The Institute for Christian Formation
"I Am Who Am"
Praying with Icons the Third Sunday of Lent, Cycle C
Follow us on Facebook to keep up to date with our news and newest resources! Moses and the burning bush may be one of the most memorable images from the Hebrew Scriptures. It is this encounter between Moses and God that is central to our First Reading (Exodus 3:1-8a, 13-15) this Third Sunday of Lent in Lectionary Cycle C. (If you are celebrating the RCIA scrutinies, you may hear the Cycle A readings proclaimed at Mass the Third Sunday of Lent.)
Not only does Moses receive his mission from God, as God calls him to lead God’s people out of Egypt, but God reveals God’s name to Moses! When Moses asks God how he should respond to potential inquiries from the Israelites as to what is God’s name, God replies, “I am who am” (Exodus 3:14). At the end of our Scripture passage, God adds that this is God’s name forever and how God is to be remembered through all generations (Exodus 3:15).
St. Catherine’s Monastery,
Did you know we have a very visible reminder of God’s name when we gaze upon a Byzantine or Orthodox icon of Jesus Christ? The word “icon” means “image” or “likeness” or “portrait.” Jesus is the icon, or image, of God. Colossians 1:15 tells us that Jesus is the image of the invisible God. Christ is the perfect image, or icon, of the invisible God.
Look closely at most Byzantine and Orthodox icons of Jesus Christ. Do you see the Greek letters in Christ’s halo? These letters, owh (omicron, omega, nu), translate “I Am.” God is one. Jesus Christ is the same “I Am” who spoke to Moses in the burning bush.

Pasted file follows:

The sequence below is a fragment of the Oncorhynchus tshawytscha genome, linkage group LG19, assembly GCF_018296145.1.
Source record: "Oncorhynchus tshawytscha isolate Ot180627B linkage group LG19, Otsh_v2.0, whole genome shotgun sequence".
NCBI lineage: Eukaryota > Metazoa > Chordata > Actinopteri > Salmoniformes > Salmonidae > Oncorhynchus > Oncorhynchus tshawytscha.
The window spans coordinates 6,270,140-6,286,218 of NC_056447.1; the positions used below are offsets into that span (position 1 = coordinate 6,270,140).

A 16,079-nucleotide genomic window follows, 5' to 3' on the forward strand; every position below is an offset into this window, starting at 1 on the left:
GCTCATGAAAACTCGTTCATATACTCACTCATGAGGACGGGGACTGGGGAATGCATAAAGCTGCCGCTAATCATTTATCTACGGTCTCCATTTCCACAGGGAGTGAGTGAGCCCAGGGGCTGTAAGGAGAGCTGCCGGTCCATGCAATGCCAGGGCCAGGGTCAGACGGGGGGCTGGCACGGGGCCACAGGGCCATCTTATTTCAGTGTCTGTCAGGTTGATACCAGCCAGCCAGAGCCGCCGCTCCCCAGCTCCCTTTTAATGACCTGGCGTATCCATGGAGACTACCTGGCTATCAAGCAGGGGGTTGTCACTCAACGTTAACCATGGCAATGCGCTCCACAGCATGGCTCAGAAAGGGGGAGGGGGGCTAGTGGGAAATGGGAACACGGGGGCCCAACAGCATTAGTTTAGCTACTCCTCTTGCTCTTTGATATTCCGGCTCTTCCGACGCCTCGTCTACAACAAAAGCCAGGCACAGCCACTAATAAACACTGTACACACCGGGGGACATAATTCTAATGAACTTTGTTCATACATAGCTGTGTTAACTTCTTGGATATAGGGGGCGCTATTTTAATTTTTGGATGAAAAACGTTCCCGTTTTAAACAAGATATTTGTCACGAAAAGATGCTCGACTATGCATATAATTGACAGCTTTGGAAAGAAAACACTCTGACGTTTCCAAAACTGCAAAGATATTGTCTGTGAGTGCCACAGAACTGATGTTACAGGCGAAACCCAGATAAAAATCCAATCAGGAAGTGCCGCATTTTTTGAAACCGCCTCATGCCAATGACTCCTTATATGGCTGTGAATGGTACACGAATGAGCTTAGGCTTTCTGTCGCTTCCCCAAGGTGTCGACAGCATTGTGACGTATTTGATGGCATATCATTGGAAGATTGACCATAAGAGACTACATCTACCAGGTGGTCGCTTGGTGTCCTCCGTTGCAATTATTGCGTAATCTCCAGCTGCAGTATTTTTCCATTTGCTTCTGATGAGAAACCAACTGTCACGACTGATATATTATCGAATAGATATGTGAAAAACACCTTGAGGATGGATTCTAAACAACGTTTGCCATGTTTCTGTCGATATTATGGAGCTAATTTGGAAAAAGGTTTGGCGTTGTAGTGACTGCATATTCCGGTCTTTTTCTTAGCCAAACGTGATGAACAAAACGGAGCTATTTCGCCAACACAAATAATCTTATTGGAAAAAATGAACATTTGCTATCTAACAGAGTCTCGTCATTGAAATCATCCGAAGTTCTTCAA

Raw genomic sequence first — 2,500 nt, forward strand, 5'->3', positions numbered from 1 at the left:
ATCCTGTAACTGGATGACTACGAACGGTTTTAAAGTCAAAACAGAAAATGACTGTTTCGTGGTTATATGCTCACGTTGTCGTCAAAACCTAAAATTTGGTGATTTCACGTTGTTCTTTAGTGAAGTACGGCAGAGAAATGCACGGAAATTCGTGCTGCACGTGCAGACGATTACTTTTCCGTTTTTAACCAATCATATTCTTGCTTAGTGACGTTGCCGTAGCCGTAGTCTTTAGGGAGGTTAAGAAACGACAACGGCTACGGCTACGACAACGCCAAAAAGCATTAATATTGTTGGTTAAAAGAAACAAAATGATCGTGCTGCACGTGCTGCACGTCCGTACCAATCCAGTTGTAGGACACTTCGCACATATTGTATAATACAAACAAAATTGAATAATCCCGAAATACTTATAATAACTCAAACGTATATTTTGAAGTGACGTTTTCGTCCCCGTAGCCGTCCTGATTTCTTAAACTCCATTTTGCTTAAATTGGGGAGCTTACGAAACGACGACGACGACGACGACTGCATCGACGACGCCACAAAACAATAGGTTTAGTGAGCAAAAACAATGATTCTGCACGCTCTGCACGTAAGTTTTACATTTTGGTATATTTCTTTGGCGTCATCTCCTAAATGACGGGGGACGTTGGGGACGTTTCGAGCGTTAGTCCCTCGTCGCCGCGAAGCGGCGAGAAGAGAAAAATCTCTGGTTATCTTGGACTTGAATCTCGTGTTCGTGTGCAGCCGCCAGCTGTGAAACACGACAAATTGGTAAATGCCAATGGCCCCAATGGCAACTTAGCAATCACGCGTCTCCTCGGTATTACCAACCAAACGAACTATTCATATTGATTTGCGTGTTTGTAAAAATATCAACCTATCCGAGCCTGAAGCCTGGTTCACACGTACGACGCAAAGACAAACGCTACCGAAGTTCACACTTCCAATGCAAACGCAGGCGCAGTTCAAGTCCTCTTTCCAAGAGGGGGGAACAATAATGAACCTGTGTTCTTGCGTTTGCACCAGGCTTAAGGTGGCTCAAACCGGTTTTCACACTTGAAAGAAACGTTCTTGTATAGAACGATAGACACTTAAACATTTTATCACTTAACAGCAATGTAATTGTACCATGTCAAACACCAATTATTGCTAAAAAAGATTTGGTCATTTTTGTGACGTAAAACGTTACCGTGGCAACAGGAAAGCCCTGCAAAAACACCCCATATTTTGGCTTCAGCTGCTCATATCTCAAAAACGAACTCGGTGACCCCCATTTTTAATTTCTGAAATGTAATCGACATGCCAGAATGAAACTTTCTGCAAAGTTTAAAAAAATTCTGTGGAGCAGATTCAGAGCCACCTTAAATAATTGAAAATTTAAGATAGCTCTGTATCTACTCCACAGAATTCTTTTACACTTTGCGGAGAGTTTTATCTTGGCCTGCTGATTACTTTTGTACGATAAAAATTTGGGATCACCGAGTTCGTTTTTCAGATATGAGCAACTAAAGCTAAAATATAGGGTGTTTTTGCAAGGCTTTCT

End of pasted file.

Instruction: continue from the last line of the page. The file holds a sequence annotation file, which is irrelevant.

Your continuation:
Christ (Cretan, circa 1600)
Good Shepherd (Mosaic); Ravenna, 5th century
Galla Placidia Mausoleum, Ravenna, Italy
If you want to meditate upon this even further, read John’s Gospel and note the descriptive titles by which Jesus refers to himself: John 6:35 “I am the bread of life…”; John 8:12 “I am the light of the world…”; John 10:7 “…I am the gate for the sheep”; John 10:11 “I am the good shepherd”; John 11:25 “…I am the resurrection and the life”; John 14:6 “…I am the way and the truth and the life"; and, John 15:5 “I am the vine…” Jesus is telling us who he is!
The Burning Bush
16th century; Location:
St. Catherine’s Monastery, Mt. Sinai
Let’s return for a moment to our starting point – Moses and the burning bush. The bush was on fire, and we know what happens when a bush or tree is consumed by fire. Yet this burning bush was not physically altered in any way even though it was on fire. We have talked about the everlasting name of God, but this image also gives us a theologically rich title for Mary, the Mother of God: “Burning Bush.” Just as the burning bush was not physically altered from the flames, neither was Mary physically altered in giving birth to Jesus. Even though she gave birth to the Son of God, Mary remained ever-Virgin. You can learn more about this title of Mary at the University of Dayton’s Mary Page here.
Click on image above to download our ICF handout, "I Am Who Am: Praying with Icons the Third Sunday of Lent."
So spend some time this third Sunday of Lent praying with icons – those beautiful windows into heaven – as you ponder God’s name, the call of Moses, the “I Am” titles of Christ, and Mary as “Burning Bush.” It is a very rich First Reading as we encounter the God of Abraham, Isaac, and Jacob and know that just as God called Moses by name, so, too does God call us by name this day. What is God’s mission for each of us?